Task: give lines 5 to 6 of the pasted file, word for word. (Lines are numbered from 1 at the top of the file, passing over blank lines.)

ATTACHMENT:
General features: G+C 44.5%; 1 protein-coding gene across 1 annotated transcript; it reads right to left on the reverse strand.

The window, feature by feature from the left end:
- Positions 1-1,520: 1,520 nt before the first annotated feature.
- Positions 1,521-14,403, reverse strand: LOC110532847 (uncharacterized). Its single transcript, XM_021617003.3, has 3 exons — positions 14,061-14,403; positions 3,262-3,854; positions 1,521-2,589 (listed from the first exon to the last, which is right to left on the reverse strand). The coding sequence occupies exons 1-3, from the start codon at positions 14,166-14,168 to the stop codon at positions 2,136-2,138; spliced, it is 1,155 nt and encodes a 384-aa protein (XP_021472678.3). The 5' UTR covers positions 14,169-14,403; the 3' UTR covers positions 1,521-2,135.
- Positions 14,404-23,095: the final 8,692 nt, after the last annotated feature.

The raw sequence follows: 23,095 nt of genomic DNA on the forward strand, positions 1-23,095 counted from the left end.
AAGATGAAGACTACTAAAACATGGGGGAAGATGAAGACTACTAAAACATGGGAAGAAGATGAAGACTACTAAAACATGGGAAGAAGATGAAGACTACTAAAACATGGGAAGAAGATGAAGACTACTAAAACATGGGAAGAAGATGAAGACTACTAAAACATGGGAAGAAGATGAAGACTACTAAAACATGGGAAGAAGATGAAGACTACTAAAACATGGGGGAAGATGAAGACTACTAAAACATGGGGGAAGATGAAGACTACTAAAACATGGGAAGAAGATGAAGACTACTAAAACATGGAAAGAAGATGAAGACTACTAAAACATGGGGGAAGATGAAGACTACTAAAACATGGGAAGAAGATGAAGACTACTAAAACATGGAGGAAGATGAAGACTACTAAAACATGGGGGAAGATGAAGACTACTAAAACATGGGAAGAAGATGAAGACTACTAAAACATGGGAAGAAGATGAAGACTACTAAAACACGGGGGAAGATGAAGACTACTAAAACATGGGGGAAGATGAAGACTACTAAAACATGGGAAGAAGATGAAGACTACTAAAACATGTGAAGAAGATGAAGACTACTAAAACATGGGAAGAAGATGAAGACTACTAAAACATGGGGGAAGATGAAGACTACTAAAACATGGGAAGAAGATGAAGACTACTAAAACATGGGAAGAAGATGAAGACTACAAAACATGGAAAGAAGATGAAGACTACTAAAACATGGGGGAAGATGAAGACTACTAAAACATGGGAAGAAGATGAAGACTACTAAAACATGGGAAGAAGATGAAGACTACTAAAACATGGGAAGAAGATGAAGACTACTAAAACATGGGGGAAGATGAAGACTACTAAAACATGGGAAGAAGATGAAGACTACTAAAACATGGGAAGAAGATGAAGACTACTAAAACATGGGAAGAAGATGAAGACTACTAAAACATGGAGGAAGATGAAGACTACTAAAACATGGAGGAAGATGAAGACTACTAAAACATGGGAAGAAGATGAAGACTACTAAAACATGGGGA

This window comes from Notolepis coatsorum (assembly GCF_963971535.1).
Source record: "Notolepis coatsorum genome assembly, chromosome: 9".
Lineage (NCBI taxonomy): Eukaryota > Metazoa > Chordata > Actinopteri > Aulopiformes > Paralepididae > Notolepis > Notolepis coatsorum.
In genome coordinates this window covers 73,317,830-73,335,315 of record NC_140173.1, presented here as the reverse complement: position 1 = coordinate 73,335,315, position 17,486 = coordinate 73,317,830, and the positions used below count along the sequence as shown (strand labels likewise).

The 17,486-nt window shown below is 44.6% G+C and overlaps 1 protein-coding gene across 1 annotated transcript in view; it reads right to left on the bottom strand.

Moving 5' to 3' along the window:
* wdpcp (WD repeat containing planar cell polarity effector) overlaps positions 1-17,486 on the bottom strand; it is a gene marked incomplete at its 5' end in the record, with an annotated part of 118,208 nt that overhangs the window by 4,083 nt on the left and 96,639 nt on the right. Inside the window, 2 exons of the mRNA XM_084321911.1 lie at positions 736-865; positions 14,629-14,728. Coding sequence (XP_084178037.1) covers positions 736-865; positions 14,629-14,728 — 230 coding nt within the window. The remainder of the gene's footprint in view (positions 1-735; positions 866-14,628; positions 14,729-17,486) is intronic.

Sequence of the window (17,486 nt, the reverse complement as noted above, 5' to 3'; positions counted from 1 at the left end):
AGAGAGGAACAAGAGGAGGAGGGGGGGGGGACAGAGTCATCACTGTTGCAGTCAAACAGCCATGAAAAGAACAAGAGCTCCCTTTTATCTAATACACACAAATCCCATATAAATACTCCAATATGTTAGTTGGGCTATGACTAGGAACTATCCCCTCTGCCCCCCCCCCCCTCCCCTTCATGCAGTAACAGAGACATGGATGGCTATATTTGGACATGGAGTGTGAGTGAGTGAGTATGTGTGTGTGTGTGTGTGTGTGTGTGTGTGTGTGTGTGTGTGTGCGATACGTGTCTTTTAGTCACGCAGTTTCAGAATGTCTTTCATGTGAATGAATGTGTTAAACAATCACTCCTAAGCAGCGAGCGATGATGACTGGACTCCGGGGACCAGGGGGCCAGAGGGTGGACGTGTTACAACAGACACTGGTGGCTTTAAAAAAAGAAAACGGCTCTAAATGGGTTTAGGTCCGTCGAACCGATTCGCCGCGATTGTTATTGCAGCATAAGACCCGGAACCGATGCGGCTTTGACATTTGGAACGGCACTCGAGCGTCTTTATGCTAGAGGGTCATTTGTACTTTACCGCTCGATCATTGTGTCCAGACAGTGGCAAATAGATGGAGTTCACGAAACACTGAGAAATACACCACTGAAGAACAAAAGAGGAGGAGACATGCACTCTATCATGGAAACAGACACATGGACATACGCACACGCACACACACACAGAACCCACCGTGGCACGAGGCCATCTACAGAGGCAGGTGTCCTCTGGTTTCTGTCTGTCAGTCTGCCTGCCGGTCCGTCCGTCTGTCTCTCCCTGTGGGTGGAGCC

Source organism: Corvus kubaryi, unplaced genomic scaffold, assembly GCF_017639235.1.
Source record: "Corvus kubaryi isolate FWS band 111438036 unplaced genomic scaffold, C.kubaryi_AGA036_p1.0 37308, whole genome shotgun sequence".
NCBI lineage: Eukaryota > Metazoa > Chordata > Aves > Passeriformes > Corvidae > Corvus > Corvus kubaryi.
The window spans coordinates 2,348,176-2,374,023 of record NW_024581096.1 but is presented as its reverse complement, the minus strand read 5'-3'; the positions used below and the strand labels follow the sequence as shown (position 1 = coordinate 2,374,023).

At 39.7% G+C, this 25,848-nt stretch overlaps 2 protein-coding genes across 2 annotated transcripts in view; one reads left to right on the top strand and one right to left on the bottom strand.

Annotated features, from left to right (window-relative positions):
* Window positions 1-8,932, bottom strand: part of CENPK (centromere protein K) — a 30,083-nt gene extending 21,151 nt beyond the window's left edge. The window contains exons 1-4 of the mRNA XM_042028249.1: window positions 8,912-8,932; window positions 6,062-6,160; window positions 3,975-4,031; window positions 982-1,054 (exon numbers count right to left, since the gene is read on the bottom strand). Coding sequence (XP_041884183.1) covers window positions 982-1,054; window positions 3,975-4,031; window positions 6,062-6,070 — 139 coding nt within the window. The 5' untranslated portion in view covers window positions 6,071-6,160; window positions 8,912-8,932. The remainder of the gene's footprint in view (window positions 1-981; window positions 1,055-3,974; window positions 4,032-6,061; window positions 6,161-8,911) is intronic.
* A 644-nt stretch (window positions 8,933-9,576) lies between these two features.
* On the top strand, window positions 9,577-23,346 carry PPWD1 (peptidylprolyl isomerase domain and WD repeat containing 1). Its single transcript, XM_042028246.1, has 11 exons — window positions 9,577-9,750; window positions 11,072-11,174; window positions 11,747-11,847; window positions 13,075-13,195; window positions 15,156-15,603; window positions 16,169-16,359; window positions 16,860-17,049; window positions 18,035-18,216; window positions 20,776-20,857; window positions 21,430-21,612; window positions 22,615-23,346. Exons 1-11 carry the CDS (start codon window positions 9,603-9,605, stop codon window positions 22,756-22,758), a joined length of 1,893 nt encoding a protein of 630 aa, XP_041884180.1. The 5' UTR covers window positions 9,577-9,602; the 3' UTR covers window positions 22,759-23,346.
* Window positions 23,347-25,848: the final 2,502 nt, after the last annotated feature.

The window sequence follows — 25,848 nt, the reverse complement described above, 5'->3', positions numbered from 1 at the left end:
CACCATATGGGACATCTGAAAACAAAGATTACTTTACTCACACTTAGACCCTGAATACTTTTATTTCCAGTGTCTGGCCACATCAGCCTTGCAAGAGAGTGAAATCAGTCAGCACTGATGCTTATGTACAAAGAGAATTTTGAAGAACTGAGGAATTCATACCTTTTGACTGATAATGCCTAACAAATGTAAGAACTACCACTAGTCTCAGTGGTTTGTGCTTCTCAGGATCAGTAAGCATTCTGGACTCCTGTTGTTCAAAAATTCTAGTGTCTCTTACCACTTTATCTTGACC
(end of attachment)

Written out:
- Positions 14,404-23,095: the final 8,692 nt, after the last annotated feature.

The raw sequence follows: 23,095 nt of genomic DNA on the forward strand, positions 1-23,095 counted from the left end.